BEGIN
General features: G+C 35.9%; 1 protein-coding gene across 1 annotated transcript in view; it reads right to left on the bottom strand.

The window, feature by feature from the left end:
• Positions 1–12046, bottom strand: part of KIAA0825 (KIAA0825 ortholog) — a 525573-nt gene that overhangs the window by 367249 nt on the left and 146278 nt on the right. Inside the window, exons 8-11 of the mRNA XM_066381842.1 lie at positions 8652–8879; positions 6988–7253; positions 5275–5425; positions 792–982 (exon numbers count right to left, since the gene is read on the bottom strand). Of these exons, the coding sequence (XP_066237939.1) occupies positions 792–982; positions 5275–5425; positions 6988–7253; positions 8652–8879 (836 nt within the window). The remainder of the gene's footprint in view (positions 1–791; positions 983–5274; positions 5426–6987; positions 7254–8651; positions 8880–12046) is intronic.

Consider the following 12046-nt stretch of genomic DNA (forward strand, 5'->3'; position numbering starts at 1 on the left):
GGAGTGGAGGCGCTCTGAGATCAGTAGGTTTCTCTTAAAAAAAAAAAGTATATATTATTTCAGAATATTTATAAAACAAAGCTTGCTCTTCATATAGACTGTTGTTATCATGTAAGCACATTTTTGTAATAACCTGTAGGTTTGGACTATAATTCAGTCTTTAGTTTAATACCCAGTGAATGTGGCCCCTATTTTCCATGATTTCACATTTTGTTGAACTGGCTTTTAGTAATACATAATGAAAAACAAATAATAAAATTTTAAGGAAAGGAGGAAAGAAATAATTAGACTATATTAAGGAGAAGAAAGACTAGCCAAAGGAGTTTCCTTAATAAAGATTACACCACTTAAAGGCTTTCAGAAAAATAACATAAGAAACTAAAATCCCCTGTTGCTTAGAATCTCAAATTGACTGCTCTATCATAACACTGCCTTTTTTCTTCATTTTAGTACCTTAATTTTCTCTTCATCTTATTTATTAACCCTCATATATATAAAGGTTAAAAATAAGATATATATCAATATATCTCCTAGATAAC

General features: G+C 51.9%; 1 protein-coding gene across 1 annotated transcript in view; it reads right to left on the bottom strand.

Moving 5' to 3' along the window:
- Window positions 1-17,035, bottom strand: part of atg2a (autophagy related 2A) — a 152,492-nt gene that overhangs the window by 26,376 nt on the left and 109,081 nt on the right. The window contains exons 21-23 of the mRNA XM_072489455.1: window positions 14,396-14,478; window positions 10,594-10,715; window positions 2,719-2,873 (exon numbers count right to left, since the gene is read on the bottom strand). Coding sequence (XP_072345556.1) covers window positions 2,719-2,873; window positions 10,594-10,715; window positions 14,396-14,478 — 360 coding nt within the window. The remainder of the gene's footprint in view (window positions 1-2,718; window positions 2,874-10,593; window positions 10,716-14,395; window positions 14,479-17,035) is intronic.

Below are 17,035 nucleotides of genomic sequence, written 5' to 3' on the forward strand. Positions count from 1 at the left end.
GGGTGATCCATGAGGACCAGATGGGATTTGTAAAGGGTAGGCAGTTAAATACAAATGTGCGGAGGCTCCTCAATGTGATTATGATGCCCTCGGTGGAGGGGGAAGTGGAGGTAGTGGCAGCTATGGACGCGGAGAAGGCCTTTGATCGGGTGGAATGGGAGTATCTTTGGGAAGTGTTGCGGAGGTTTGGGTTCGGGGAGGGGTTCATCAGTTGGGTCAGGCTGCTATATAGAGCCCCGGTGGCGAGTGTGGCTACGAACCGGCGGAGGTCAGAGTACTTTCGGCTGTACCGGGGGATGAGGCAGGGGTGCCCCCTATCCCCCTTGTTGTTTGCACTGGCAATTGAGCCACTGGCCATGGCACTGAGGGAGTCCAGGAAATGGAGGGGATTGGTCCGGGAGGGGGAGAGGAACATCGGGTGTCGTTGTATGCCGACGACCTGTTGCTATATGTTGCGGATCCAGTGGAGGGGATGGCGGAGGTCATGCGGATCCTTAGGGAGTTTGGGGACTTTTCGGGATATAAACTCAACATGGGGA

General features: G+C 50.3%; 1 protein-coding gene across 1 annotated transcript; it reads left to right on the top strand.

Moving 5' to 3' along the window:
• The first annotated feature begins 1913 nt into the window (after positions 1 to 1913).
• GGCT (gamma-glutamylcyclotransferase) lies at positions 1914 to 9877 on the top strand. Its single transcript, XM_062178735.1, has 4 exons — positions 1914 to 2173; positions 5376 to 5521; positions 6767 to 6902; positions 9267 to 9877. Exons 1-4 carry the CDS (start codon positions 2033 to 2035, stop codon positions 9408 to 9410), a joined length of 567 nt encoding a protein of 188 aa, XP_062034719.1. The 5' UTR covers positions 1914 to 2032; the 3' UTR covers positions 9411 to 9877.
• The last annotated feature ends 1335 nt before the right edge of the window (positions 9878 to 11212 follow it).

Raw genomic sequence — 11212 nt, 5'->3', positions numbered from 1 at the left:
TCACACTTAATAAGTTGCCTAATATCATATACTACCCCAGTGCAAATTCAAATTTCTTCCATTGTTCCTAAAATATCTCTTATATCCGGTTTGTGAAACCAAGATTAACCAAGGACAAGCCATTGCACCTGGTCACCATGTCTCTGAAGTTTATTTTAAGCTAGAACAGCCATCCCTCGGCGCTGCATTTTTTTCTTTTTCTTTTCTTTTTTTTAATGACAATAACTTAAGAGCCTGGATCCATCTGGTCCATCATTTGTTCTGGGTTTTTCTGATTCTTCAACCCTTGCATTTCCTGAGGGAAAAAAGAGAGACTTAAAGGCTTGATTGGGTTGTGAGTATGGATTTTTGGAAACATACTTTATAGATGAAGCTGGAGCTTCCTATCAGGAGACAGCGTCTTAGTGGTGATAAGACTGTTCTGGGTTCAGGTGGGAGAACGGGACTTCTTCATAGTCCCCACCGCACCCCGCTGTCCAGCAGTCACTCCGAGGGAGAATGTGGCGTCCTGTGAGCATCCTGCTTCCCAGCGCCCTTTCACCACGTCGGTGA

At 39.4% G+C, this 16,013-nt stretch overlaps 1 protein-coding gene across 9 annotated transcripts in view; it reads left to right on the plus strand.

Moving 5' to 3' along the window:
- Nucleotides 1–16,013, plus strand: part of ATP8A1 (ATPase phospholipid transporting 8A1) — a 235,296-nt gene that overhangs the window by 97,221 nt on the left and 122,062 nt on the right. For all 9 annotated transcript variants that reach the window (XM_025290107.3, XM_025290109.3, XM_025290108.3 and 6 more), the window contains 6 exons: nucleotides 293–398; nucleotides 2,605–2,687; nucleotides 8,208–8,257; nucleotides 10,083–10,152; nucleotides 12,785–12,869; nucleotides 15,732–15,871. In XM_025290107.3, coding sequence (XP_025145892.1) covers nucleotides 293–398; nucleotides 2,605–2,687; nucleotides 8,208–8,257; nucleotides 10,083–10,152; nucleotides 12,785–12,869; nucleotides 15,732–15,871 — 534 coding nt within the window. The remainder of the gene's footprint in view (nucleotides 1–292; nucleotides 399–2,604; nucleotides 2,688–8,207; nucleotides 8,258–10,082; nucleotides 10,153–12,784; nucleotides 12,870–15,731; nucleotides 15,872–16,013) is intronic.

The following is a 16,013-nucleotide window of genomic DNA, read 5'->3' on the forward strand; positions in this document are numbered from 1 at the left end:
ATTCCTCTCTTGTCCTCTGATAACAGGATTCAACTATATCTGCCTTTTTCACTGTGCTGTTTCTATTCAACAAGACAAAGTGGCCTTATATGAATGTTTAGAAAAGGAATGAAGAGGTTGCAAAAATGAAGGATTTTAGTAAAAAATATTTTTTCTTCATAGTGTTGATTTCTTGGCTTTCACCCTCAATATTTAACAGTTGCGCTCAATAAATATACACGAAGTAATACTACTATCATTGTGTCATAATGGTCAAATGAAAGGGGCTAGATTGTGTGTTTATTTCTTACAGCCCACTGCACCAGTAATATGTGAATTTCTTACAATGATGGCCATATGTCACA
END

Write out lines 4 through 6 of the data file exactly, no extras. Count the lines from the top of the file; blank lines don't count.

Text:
Consider the following 12046-nt stretch of genomic DNA (forward strand, 5'->3'; position numbering starts at 1 on the left):
GGAGTGGAGGCGCTCTGAGATCAGTAGGTTTCTCTTAAAAAAAAAAAGTATATATTATTTCAGAATATTTATAAAACAAAGCTTGCTCTTCATATAGACTGTTGTTATCATGTAAGCACATTTTTGTAATAACCTGTAGGTTTGGACTATAATTCAGTCTTTAGTTTAATACCCAGTGAATGTGGCCCCTATTTTCCATGATTTCACATTTTGTTGAACTGGCTTTTAGTAATACATAATGAAAAACAAATAATAAAATTTTAAGGAAAGGAGGAAAGAAATAATTAGACTATATTAAGGAGAAGAAAGACTAGCCAAAGGAGTTTCCTTAATAAAGATTACACCACTTAAAGGCTTTCAGAAAAATAACATAAGAAACTAAAATCCCCTGTTGCTTAGAATCTCAAATTGACTGCTCTATCATAACACTGCCTTTTTTCTTCATTTTAGTACCTTAATTTTCTCTTCATCTTATTTATTAACCCTCATATATATAAAGGTTAAAAATAAGATATATATCAATATATCTCCTAGATAAC

General features: G+C 51.9%; 1 protein-coding gene across 1 annotated transcript in view; it reads right to left on the bottom strand.